Assessment of Flood Hazard and its Effects in Dolokhat village of Lakhimpur District, Assam
Azruddin Khan1, Manash Jyoti Bhuyan2, Debashree Borah3
1Azruddin Khan, Research Scholar, Department of Geography, Gauhati University, Guwahati-14, Assam.
2Manash Jyoti Bhuyan, Research Scholar, Department of Geography, Gauhati University, Guwahati-14, Assam.
3Debashree Borah, Research Scholar, Department of Geography, Gauhati University, Guwahati-14, Assam.
Manuscript received on September 13, 2019. | Revised Manuscript received on 24 September, 2019. | Manuscript published on October 10, 2019. | PP: 5365-5369 | Volume-8 Issue-12, October 2019. | Retrieval Number: L37741081219/2019©BEIESP | DOI: 10.35940/ijitee.L3774.1081219
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© The Authors. Blue Eyes Intelligence Engineering and Sciences Publication (BEIESP). This is an open access article under the CC-BY-NC-ND license (http://creativecommons.org/licenses/by-nc-nd/4.0/)
Abstract: Land of rivers, India annually faces the perennial problems of flood and siltation basically along the flood plain region since millennia. Situated on a tectonically active zone and transversed by the Brahmaputra and Barak river system, Assam has been recognized as the worst sufferer. Increasing magnitude and devastation of the hazard is much owed due to the great earthquake of 1950 along with both natural and human-induced factors and activities. The regions located at upper Brahmaputra valley are frequently inundated and eroded wiping away vast areas of cropland, properties, and human lives. As such, the Lakhimpur district of Assam faces similar havoc each year with massive destruction leaving many people helpless and homeless. The people living in the rural areas of the district had to struggle hard to sustain their lives and livelihoods and thus, adopted their indigenous or traditional ways and means of coping with the floods. This paper, therefore, attempts to study the causes and impacts of floods caused by the river Singri, a sub-tributary of the Brahmaputra river on the inhabitants of Dolokhat village located in Lakhimpur district. This study also takes into account the differential shifting patterns of the river for a period of 12 years from 2005 to 2017, wherein highest erosion was observed during 2017 eroding 22.60 hectares of land displacing people and livestock. The study was undertaken using both primary and secondary sources of information. Data and information collected have been processed and analyzed using Google Earth Pro, ArcGIS 10.9.2, Microsoft Word and Microsoft Excel. Such information will enable the planners, policy-makers, geomorphologists, etc. in targeted solutions and strategies to initiate measures and mitigate such problems so that the adverse effects of floods could be reduced to a certain extent.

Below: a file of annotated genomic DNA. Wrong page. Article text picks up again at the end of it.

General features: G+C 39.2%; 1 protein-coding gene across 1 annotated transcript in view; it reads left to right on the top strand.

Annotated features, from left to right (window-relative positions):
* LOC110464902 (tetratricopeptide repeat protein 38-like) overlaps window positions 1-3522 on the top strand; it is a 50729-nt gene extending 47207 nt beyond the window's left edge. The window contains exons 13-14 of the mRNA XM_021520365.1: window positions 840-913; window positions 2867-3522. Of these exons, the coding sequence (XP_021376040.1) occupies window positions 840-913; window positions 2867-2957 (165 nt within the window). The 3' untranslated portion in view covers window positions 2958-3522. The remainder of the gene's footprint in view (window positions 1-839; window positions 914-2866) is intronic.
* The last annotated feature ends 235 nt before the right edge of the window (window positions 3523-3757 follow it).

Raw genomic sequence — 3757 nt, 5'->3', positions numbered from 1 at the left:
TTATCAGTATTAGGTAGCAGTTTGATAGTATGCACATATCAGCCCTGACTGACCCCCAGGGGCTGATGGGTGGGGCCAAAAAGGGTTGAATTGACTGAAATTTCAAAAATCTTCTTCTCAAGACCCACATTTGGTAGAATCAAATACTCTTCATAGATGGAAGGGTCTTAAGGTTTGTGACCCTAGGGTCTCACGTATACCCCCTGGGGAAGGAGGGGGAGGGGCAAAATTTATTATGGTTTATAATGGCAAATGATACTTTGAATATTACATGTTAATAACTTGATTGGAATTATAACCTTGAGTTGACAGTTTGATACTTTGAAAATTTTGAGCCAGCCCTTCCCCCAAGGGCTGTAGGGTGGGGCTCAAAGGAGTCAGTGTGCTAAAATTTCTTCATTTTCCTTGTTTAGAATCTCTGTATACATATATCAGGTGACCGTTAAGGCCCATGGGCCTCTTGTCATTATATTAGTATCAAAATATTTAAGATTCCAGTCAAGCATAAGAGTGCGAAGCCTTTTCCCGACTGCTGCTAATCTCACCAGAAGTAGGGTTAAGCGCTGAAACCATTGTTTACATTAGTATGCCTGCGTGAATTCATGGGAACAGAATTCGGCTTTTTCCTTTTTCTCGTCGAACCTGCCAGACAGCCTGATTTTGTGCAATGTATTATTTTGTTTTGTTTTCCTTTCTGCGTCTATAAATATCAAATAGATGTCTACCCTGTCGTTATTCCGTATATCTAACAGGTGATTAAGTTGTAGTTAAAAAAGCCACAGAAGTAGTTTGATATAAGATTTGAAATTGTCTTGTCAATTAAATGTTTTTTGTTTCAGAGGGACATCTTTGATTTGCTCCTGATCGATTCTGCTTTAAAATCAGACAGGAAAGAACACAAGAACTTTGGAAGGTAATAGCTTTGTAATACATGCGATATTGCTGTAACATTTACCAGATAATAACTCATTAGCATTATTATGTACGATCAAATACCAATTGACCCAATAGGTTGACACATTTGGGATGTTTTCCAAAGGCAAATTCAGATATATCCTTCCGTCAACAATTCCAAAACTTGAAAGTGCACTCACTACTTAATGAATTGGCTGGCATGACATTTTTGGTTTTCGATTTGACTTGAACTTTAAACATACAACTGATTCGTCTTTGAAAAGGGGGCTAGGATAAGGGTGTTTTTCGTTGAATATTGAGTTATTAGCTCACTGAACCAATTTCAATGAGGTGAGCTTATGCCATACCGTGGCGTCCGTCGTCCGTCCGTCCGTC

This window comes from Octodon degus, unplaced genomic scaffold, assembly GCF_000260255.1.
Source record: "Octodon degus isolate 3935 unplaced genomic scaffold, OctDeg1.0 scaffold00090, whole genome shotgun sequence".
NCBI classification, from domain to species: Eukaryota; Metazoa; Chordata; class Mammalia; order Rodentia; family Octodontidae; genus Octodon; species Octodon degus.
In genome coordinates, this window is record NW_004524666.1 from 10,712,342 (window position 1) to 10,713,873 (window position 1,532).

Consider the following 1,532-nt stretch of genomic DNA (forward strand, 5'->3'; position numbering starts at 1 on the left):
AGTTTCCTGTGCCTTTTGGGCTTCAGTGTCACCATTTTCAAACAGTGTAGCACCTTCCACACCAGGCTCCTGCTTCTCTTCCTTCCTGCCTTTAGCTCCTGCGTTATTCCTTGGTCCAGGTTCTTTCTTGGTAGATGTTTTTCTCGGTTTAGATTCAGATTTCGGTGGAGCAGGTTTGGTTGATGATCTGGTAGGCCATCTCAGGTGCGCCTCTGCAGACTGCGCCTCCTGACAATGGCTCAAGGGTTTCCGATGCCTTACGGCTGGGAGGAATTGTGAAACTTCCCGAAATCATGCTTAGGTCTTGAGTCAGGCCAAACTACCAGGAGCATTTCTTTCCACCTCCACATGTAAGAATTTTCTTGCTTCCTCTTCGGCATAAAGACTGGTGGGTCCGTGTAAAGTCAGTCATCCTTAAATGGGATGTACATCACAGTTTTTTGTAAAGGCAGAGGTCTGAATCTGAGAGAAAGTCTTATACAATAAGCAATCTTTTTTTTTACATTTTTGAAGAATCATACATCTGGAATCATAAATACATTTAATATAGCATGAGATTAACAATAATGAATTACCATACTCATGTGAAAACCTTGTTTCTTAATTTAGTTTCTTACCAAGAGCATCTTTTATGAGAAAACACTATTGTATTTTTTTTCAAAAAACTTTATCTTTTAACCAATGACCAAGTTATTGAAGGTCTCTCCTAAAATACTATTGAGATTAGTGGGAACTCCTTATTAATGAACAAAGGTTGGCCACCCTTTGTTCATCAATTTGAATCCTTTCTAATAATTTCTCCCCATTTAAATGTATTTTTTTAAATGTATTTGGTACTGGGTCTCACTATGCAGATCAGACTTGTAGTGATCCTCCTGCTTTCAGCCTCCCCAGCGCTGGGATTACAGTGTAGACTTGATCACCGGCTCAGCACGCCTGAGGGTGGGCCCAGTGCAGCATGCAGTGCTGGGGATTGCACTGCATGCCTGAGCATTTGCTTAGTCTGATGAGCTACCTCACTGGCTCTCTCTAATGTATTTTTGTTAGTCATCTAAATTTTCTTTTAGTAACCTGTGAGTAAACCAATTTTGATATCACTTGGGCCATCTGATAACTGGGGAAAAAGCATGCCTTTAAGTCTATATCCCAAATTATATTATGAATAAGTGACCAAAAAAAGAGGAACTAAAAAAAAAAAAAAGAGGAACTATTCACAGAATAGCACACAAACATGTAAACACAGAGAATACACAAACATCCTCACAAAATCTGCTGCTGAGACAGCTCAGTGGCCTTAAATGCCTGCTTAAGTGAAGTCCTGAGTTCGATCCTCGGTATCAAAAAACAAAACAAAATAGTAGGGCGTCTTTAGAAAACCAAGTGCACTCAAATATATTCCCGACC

Keywords: River, Flood Hazard, Devastation, Erosion.
Scope of the Article: Social Sciences